LOS ANGELES - A San Francisco judge finalized the historic settlement in Williams v. California today. The lawsuit is a critical first step toward ensuring all California public schools have the means to provide equitable learning conditions for all students.
Judge Peter J. Busch commended all parties involved in the case and said it was "valiantly fought."
"I hope it ended up, as I believe it has, to be a benefit for the state and the schools and I hope this is beginning of better days (for public education)," Busch said.
The Williams lawsuit, originally filed in May of 2000, charged the state with reneging on its constitutional obligation to provide students with the bare essentials necessary for education: sufficient instructional materials, adequate learning facilities and qualified teachers.
"This is the final judgment in a truly historic case," said Catherine Lhamon, an attorney for the ACLU of Southern California. "The courage of the students involved will lead to tremendous improvements in our public schools. It is an invaluable first step to improving the educational system in California."
Both the lead plaintiff Eli Williams, who is now a senior at Balboa High School in San Francisco, and his father stood by as the judge finalized the settlement.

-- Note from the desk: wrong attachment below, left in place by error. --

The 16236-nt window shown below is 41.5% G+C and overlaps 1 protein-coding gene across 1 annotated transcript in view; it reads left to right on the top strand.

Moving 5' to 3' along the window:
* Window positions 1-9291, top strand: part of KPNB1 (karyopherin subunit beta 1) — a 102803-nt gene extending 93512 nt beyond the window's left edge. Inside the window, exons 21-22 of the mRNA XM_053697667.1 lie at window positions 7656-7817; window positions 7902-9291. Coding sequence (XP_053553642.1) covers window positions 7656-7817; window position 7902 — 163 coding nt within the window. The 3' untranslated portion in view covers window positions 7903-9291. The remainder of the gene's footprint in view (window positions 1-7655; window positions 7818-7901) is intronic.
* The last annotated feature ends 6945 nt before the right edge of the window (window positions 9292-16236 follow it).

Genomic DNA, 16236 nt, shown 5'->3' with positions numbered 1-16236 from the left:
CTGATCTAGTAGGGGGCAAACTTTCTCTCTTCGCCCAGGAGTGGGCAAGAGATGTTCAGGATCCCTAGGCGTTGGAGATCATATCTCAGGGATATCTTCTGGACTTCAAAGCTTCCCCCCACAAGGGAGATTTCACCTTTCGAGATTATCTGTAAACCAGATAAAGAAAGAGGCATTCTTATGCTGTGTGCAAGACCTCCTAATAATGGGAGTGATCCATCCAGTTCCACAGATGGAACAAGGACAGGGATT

"It's an honor to be part of this," said Pastor Sweetie Williams, the plaintiff's father. "After seeing the conditions in my son's school I decided to get involved and it's about time we take a real solution to a real problem."
The settlement also takes steps toward assuring students have qualified teachers and it holds schools accountable for delivering these fundamental elements to students. Additional funding was established to begin to accomplish these goals including: $800 million over four years to make emergency repairs in the lowest performing schools (those ranked in the bottom 3 deciles under the statewide Academic Performance Index [API]); nearly $139 million for new instructional materials for students attending schools in the bottom two API deciles; $20 million to inventory facilities needs in the lowest performing schools and $30 million to build County Superintendents' capacity to oversee low performing schools and fund emergency repairs in those schools next year.